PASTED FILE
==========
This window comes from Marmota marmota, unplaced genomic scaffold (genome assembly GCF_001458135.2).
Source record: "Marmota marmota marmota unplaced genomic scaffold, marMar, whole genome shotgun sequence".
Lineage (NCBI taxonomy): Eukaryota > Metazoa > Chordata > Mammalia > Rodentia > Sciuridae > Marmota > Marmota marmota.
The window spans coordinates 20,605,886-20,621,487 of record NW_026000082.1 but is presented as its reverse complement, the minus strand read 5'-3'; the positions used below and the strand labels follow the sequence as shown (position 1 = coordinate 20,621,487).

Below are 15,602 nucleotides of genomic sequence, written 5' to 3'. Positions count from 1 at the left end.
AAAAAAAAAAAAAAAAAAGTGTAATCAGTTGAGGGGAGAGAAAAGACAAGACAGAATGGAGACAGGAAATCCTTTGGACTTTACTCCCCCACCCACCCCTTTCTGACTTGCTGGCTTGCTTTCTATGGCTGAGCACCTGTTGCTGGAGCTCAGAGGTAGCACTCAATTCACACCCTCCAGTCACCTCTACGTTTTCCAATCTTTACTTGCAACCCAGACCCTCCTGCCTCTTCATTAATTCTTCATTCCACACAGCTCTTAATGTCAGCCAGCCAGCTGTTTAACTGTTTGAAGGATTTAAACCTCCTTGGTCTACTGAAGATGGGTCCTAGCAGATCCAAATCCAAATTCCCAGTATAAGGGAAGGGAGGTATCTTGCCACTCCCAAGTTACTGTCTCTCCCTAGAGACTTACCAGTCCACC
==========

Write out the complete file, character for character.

This window comes from Marmota marmota, unplaced genomic scaffold (genome assembly GCF_001458135.2).
Source record: "Marmota marmota marmota unplaced genomic scaffold, marMar, whole genome shotgun sequence".
Lineage (NCBI taxonomy): Eukaryota > Metazoa > Chordata > Mammalia > Rodentia > Sciuridae > Marmota > Marmota marmota.
The window spans coordinates 20,605,886-20,621,487 of record NW_026000082.1 but is presented as its reverse complement, the minus strand read 5'-3'; the positions used below and the strand labels follow the sequence as shown (position 1 = coordinate 20,621,487).

Below are 15,602 nucleotides of genomic sequence, written 5' to 3'. Positions count from 1 at the left end.
AAAAAAAAAAAAAAAAAAGTGTAATCAGTTGAGGGGAGAGAAAAGACAAGACAGAATGGAGACAGGAAATCCTTTGGACTTTACTCCCCCACCCACCCCTTTCTGACTTGCTGGCTTGCTTTCTATGGCTGAGCACCTGTTGCTGGAGCTCAGAGGTAGCACTCAATTCACACCCTCCAGTCACCTCTACGTTTTCCAATCTTTACTTGCAACCCAGACCCTCCTGCCTCTTCATTAATTCTTCATTCCACACAGCTCTTAATGTCAGCCAGCCAGCTGTTTAACTGTTTGAAGGATTTAAACCTCCTTGGTCTACTGAAGATGGGTCCTAGCAGATCCAAATCCAAATTCCCAGTATAAGGGAAGGGAGGTATCTTGCCACTCCCAAGTTACTGTCTCTCCCTAGAGACTTACCAGTCCACC